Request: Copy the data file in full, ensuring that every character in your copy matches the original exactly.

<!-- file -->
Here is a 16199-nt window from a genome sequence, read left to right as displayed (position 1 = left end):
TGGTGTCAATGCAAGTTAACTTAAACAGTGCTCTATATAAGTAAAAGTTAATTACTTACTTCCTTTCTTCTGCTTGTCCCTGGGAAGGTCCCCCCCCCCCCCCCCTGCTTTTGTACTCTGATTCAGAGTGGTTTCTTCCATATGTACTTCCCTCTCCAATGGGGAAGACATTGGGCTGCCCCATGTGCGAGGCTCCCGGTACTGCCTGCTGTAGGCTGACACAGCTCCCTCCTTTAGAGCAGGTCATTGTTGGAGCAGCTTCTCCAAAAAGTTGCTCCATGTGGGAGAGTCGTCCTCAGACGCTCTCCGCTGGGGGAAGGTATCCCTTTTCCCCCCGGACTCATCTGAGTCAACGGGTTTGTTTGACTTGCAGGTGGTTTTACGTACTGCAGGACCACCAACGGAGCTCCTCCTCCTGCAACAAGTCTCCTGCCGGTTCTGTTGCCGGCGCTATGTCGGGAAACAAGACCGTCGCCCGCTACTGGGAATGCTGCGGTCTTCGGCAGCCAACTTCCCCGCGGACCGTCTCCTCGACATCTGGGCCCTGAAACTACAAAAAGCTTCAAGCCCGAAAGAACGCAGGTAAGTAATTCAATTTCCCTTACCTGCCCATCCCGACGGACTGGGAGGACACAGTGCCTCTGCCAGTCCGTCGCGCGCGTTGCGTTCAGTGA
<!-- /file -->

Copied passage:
Here is a 16199-nt window from a genome sequence, read left to right as displayed (position 1 = left end):
TGGTGTCAATGCAAGTTAACTTAAACAGTGCTCTATATAAGTAAAAGTTAATTACTTACTTCCTTTCTTCTGCTTGTCCCTGGGAAGGTCCCCCCCCCCCCCCCCTGCTTTTGTACTCTGATTCAGAGTGGTTTCTTCCATATGTACTTCCCTCTCCAATGGGGAAGACATTGGGCTGCCCCATGTGCGAGGCTCCCGGTACTGCCTGCTGTAGGCTGACACAGCTCCCTCCTTTAGAGCAGGTCATTGTTGGAGCAGCTTCTCCAAAAAGTTGCTCCATGTGGGAGAGTCGTCCTCAGACGCTCTCCGCTGGGGGAAGGTATCCCTTTTCCCCCCGGACTCATCTGAGTCAACGGGTTTGTTTGACTTGCAGGTGGTTTTACGTACTGCAGGACCACCAACGGAGCTCCTCCTCCTGCAACAAGTCTCCTGCCGGTTCTGTTGCCGGCGCTATGTCGGGAAACAAGACCGTCGCCCGCTACTGGGAATGCTGCGGTCTTCGGCAGCCAACTTCCCCGCGGACCGTCTCCTCGACATCTGGGCCCTGAAACTACAAAAAGCTTCAAGCCCGAAAGAACGCAGGTAAGTAATTCAATTTCCCTTACCTGCCCATCCCGACGGACTGGGAGGACACAGTGCCTCTGCCAGTCCGTCGCGCGCGTTGCGTTCAGTGA